NWSL abuse allegations as they happened: Portland Thorns, Washington Spirit timelines, day by day

Second, the investigation found that players and club staff did not trust reporting processes or the league at large, so much so that it affected participation even in this investigation, which had the oversight of the players’ union, the NWSLPA. The union is referenced by players in the report as a default place to voice concerns, for lack of historical human resources departments in the league and at clubs, but concerns remain over how reported complaints are handled.

“The lack of clearly established responsibilities allowed individuals within these institutions to disclaim personal responsibility for player protection and to turn a blind eye or shift blame to other individuals and entities, while players were left exposed to further misconduct and unsafe environments. Players from marginalized backgrounds, or with the least job security, were often targets of misconduct.”

The joint investigation also confirms that the misconduct from Riley, Burke and Holly, which made headlines, was part of a wider culture of power imbalances between players and staff members that was pervasive in the league. Eight different ownership groups and 15 individuals — including some from the NWSL and U.S. Soccer — come under detailed scrutiny in the latest report.

So what is new in this report?

Among the new revelations about specific individuals, those regarding Houston Dash head coach James Clarkson stand out. Clarkson was suspended in April amid an ongoing investigation, but until Wednesday, no reasons were provided publicly.

Clarkson was described by many players in the report as unpredictable and temperamental, which “created a culture of anxiety.” Clarkson, according to players interviewed in the report, targeted a couple of players each year to berate. Two players said they sought therapy.

An initial complaint against Clarkson was filed in December 2021, and the joint investigators leading Wednesday’s report spoke with seven current and former players who described the coach as “volatile, verbally abusive, and not showing appropriate regard for players’ wellbeing.” Then, in the spring of 2022, came additional complaints and concerns that Clarkson would retaliate against players since he was aware of an investigation into him, which led to his suspension. A further 19 current and former players were interviewed, and investigators “determined that Clarkson’s actions constituted emotional misconduct.” The report, however, acknowledges that “a majority of players expressed the view that Clarkson’s treatment of players did not rise to the level of abuse or misconduct.”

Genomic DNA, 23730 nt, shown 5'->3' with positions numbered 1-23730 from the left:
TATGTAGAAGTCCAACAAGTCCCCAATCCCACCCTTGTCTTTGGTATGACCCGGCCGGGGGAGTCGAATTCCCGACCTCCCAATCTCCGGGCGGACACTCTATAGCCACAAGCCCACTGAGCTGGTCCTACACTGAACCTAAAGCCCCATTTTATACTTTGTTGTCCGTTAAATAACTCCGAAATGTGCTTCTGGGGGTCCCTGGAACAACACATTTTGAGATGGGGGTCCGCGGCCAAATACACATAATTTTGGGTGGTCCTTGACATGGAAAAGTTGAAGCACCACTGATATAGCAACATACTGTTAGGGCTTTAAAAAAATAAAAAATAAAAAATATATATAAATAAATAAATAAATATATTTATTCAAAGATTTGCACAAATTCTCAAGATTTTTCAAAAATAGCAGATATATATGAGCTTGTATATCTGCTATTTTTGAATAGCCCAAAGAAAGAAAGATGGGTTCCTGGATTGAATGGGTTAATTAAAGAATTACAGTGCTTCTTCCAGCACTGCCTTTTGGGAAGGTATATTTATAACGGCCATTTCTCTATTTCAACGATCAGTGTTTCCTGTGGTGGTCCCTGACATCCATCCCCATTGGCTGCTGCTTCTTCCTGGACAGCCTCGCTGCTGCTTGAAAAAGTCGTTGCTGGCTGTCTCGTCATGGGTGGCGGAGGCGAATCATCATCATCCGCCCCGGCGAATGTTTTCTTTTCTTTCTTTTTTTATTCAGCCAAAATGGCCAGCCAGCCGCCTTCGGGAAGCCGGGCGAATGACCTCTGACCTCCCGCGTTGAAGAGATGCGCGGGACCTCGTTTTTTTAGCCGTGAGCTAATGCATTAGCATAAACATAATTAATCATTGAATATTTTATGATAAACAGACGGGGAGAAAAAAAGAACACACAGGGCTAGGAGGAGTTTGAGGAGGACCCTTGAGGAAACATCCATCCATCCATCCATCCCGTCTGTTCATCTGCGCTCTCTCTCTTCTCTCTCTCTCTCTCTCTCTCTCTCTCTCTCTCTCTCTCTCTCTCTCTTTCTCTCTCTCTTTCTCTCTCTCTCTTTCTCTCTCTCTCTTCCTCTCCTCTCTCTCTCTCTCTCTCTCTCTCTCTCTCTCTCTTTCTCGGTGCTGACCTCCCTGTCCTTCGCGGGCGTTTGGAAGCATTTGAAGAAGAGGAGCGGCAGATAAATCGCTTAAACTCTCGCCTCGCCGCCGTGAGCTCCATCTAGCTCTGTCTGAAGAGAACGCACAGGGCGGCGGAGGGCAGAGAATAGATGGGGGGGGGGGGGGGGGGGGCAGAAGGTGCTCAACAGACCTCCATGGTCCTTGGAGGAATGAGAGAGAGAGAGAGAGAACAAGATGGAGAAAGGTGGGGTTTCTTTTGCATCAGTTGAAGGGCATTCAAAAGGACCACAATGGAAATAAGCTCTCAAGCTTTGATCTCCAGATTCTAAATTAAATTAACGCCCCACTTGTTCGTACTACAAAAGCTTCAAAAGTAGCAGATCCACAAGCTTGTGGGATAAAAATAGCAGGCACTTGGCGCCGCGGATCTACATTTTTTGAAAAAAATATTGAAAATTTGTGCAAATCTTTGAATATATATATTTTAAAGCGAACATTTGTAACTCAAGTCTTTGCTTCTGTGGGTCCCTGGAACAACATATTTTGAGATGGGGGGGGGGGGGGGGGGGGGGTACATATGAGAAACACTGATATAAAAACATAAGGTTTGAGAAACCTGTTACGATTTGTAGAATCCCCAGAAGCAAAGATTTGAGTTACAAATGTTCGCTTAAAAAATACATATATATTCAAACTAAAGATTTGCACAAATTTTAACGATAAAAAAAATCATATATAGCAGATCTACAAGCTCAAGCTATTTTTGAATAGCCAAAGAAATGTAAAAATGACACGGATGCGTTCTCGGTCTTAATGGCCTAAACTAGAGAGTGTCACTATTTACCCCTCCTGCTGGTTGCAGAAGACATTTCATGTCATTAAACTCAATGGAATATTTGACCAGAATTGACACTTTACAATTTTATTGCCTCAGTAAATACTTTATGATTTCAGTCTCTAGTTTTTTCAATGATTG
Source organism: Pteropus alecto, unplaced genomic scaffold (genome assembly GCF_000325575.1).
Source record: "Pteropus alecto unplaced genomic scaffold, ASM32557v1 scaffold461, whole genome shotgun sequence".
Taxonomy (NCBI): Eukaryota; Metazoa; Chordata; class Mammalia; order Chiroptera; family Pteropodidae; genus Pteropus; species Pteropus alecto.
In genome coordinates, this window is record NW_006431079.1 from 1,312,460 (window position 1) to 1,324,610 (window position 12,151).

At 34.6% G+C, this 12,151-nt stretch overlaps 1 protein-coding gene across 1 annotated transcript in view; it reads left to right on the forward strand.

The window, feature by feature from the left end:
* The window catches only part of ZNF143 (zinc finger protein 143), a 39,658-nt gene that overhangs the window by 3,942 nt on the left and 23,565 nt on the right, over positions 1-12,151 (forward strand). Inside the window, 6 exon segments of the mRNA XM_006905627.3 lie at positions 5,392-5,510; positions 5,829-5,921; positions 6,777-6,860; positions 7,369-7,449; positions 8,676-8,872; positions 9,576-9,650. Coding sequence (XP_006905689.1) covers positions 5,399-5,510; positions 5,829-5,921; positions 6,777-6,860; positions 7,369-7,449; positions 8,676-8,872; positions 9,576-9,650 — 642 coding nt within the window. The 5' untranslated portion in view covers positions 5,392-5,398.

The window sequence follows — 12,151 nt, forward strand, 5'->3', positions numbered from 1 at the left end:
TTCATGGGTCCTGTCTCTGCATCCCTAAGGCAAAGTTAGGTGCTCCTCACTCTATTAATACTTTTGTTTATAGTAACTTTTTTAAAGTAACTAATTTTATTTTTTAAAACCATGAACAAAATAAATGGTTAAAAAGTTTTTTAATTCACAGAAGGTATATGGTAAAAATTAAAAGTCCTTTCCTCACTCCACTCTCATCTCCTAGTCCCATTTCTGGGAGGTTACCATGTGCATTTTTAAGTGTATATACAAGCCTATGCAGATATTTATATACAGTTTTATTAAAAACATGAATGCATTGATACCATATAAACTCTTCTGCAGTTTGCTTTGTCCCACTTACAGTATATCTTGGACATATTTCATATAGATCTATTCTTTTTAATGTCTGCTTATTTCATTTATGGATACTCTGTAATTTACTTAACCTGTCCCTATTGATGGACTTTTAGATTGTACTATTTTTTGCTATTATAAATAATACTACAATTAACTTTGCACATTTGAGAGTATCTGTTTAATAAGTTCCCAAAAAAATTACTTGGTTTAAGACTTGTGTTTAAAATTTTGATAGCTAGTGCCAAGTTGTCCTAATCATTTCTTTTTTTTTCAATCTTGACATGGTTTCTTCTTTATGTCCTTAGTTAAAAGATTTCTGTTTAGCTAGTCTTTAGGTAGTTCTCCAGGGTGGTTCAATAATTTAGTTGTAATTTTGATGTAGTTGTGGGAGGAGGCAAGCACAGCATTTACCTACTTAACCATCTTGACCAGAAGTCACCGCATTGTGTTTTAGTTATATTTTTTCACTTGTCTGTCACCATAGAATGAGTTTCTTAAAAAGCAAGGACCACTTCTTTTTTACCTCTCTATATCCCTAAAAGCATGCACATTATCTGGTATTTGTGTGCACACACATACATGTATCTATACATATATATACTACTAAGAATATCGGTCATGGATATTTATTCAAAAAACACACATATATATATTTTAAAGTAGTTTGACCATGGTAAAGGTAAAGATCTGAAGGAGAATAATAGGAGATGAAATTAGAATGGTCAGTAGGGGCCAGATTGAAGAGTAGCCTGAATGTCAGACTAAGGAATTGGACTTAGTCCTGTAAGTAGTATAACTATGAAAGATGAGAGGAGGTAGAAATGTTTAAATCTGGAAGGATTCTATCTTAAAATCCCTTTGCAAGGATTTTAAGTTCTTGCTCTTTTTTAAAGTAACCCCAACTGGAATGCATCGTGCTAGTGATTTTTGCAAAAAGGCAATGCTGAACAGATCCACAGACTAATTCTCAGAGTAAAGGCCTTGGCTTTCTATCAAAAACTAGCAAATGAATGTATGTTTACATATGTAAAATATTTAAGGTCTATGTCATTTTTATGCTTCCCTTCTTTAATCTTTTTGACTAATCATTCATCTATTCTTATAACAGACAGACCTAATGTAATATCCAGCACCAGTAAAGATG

Among the specific incidents detailed about Clarkson was a 2022 preseason trip to Mexico. Ahead of the first game of the trip, Clarkson questioned whether a player was hungover from an outing the previous night, despite his medical staff informing him that they thought she was experiencing altitude sickness (Mexico City is 7,300 feet above sea level). Clarkson then demanded hotel security footage (which investigators said he did not get) and reprimanded the team for drinking before a game, although player maintain they did not. When confronted by the team’s captains about his response, Clarkson said that the players “should be scared.”

The report also details Clarkson’s handling of an incident in Houston back in April 2021, when stadium security questioned the boyfriend of then Chicago Red Stars defender Sarah Gorden. Gorden said that she and her boyfriend were racially profiled, prompting a league investigation at the time.

Gorden’s boyfriend was prevented from entering an area where he could speak with her, and she said publicly that her white teammates were visiting family in the same area, but were not scrutinized. The Dash blamed coronavirus protocols, and Clarkson did not ask security to look into it. According to the report: “While the NWSL investigation [of the 2021 incident with Gorden] was ongoing, Dash Head Coach James Clarkson — during a team meeting prior to completion of the investigation — wrote phone numbers for stadium security on a board and asked players to call and apologize for their conduct.” Some players viewed this as defending stadium security staff.

The reasons for Alyse LaHue’s termination as NJ/NY Gotham FC general manager in July 2021 are also now clear following 1½ years of silence from the club on the issue.